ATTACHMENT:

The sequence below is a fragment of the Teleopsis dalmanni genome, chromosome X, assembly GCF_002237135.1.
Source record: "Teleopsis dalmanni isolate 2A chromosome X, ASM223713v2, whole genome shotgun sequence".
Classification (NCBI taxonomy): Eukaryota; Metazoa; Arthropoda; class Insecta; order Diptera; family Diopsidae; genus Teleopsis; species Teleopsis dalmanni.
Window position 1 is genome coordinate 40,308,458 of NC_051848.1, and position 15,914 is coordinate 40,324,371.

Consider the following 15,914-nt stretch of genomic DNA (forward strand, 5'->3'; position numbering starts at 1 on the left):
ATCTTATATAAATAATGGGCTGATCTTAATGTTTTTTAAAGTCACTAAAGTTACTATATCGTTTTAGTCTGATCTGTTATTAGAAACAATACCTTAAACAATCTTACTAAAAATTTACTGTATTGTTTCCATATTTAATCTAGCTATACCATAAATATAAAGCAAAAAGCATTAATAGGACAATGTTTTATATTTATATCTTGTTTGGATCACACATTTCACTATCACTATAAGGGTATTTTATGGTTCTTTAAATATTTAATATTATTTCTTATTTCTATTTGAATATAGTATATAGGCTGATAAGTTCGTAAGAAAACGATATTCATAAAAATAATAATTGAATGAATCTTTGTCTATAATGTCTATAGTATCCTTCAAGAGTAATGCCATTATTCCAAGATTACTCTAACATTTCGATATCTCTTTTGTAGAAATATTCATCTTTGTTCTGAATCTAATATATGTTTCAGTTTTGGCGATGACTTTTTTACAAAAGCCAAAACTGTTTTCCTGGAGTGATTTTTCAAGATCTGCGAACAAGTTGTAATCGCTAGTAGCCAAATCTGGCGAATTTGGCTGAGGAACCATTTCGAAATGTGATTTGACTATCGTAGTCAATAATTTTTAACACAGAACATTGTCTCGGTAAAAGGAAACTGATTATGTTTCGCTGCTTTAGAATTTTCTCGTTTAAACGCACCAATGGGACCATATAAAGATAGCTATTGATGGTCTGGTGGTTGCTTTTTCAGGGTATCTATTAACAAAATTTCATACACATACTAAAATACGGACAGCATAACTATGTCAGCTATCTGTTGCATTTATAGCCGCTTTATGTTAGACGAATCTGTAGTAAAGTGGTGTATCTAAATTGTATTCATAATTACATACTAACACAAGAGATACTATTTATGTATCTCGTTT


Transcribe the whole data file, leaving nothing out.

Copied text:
The sequence below is a fragment of the Teleopsis dalmanni genome, chromosome X, assembly GCF_002237135.1.
Source record: "Teleopsis dalmanni isolate 2A chromosome X, ASM223713v2, whole genome shotgun sequence".
Classification (NCBI taxonomy): Eukaryota; Metazoa; Arthropoda; class Insecta; order Diptera; family Diopsidae; genus Teleopsis; species Teleopsis dalmanni.
Window position 1 is genome coordinate 40,308,458 of NC_051848.1, and position 15,914 is coordinate 40,324,371.

Consider the following 15,914-nt stretch of genomic DNA (forward strand, 5'->3'; position numbering starts at 1 on the left):
ATCTTATATAAATAATGGGCTGATCTTAATGTTTTTTAAAGTCACTAAAGTTACTATATCGTTTTAGTCTGATCTGTTATTAGAAACAATACCTTAAACAATCTTACTAAAAATTTACTGTATTGTTTCCATATTTAATCTAGCTATACCATAAATATAAAGCAAAAAGCATTAATAGGACAATGTTTTATATTTATATCTTGTTTGGATCACACATTTCACTATCACTATAAGGGTATTTTATGGTTCTTTAAATATTTAATATTATTTCTTATTTCTATTTGAATATAGTATATAGGCTGATAAGTTCGTAAGAAAACGATATTCATAAAAATAATAATTGAATGAATCTTTGTCTATAATGTCTATAGTATCCTTCAAGAGTAATGCCATTATTCCAAGATTACTCTAACATTTCGATATCTCTTTTGTAGAAATATTCATCTTTGTTCTGAATCTAATATATGTTTCAGTTTTGGCGATGACTTTTTTACAAAAGCCAAAACTGTTTTCCTGGAGTGATTTTTCAAGATCTGCGAACAAGTTGTAATCGCTAGTAGCCAAATCTGGCGAATTTGGCTGAGGAACCATTTCGAAATGTGATTTGACTATCGTAGTCAATAATTTTTAACACAGAACATTGTCTCGGTAAAAGGAAACTGATTATGTTTCGCTGCTTTAGAATTTTCTCGTTTAAACGCACCAATGGGACCATATAAAGATAGCTATTGATGGTCTGGTGGTTGCTTTTTCAGGGTATCTATTAACAAAATTTCATACACATACTAAAATACGGACAGCATAACTATGTCAGCTATCTGTTGCATTTATAGCCGCTTTATGTTAGACGAATCTGTAGTAAAGTGGTGTATCTAAATTGTATTCATAATTACATACTAACACAAGAGATACTATTTATGTATCTCGTTT